10. Ursus Martimus

    Ursus Martimus Ursus Martimus 10+ Year Member

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    Agreed, I think the next big step in benign disorders will be the use of sterotactic radiosurgery/gamma knife in the treatment of movement disorders - essential tremors, Parkinson, etc. MAybe even eventually compulsive disorders, paraphilias, and who knows maybe even smoking (how is that for pie in the sky).

    The caveat is that the functional imaging will need to improve, but I think it only a matter of time.
     
  11. QuantumMechanic

    QuantumMechanic Avatar=One of the Greats 5+ Year Member

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    Interesting point steph (you are always making great points :thumbup:)!

    Do you think that the small size of the field has also been a major contributing factor in causing the rise of the radonc "technician" role?
     
  12. stephew

    stephew SDN Super Moderator Moderator Emeritus 10+ Year Member

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    that's not obvious to me at least. though i never really gave that thought. id have to mull that over.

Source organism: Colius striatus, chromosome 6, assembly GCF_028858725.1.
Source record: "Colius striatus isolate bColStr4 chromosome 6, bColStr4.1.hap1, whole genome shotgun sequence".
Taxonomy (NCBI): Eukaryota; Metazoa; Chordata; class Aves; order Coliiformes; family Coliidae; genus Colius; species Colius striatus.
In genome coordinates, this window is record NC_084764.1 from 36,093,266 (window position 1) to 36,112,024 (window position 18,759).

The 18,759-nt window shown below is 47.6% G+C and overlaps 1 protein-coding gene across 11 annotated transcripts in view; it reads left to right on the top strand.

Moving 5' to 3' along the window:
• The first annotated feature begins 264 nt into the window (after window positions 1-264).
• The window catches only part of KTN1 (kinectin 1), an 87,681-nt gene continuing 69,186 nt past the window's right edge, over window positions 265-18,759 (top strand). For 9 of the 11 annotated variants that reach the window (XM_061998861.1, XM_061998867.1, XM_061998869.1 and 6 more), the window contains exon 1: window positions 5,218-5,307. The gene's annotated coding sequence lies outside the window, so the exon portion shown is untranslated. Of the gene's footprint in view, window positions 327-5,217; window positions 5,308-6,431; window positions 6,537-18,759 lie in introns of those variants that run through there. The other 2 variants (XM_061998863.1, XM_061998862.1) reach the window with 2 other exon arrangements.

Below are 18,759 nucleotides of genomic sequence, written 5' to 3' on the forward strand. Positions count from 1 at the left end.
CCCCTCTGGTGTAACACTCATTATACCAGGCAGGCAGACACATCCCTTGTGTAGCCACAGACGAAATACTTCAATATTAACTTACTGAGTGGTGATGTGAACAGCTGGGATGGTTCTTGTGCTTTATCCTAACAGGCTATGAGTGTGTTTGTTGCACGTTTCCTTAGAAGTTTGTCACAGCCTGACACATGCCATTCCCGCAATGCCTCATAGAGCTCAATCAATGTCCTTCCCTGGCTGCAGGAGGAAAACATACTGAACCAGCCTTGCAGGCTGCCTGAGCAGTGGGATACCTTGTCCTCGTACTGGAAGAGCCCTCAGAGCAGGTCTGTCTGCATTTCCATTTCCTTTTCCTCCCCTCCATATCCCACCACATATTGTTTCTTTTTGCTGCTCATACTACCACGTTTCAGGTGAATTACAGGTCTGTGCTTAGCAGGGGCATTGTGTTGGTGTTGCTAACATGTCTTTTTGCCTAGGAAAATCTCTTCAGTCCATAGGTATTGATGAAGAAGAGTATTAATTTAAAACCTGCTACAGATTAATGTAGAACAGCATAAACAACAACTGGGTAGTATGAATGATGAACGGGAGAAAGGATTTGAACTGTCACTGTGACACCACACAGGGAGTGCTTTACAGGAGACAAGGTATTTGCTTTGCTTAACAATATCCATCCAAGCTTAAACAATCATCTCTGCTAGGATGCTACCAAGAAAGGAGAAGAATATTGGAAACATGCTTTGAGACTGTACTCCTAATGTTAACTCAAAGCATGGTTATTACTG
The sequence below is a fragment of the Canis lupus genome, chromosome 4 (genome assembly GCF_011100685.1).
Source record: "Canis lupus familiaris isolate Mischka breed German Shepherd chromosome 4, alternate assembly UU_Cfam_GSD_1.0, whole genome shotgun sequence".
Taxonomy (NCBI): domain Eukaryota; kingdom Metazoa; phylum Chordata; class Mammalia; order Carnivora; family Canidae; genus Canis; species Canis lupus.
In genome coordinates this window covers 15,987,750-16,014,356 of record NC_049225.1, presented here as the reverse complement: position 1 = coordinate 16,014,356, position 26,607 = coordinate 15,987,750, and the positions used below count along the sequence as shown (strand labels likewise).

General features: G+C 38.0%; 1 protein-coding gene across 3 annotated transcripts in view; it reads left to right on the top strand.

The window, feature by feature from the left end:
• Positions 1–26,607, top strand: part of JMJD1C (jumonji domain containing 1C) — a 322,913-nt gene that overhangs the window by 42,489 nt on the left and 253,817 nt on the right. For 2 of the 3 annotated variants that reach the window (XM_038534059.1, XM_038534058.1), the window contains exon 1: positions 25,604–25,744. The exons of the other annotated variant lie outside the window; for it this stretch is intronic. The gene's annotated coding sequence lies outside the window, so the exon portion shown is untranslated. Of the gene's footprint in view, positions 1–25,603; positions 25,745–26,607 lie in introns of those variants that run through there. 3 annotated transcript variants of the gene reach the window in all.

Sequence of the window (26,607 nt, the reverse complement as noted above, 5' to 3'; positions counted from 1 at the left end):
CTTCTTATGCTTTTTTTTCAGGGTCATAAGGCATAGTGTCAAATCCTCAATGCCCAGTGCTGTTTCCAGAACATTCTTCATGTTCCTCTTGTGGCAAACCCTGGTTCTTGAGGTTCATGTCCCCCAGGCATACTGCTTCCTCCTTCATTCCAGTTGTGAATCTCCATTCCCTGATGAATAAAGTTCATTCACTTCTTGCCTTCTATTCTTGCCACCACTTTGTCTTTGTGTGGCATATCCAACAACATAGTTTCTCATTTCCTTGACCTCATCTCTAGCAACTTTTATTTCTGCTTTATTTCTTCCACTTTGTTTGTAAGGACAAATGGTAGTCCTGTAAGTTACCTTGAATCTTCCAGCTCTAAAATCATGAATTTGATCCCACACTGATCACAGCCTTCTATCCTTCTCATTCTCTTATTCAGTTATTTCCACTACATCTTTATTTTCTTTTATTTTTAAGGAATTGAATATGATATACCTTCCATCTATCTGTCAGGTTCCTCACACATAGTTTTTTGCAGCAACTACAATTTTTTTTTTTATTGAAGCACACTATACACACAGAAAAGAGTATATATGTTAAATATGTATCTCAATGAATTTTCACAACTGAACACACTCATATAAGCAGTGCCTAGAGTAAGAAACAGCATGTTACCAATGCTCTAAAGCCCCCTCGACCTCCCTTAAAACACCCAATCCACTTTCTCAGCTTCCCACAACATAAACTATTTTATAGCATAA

I do urge all junior folks to really get invovled in this issue at whatever level you may. Because this will directly effect you if youre going into this career now. Im not the alarmist type- this is a real phenomenon.
     
  13. stephew

    stephew SDN Super Moderator Moderator Emeritus 10+ Year Member

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    there is certainly that potential. My feeling is it will be a long time before that's accepted in the United States. Its done more elsewhere. Trigeminal neuralgia is tx'd here but the results while initially excellent seemed to be only short lived unfortunately.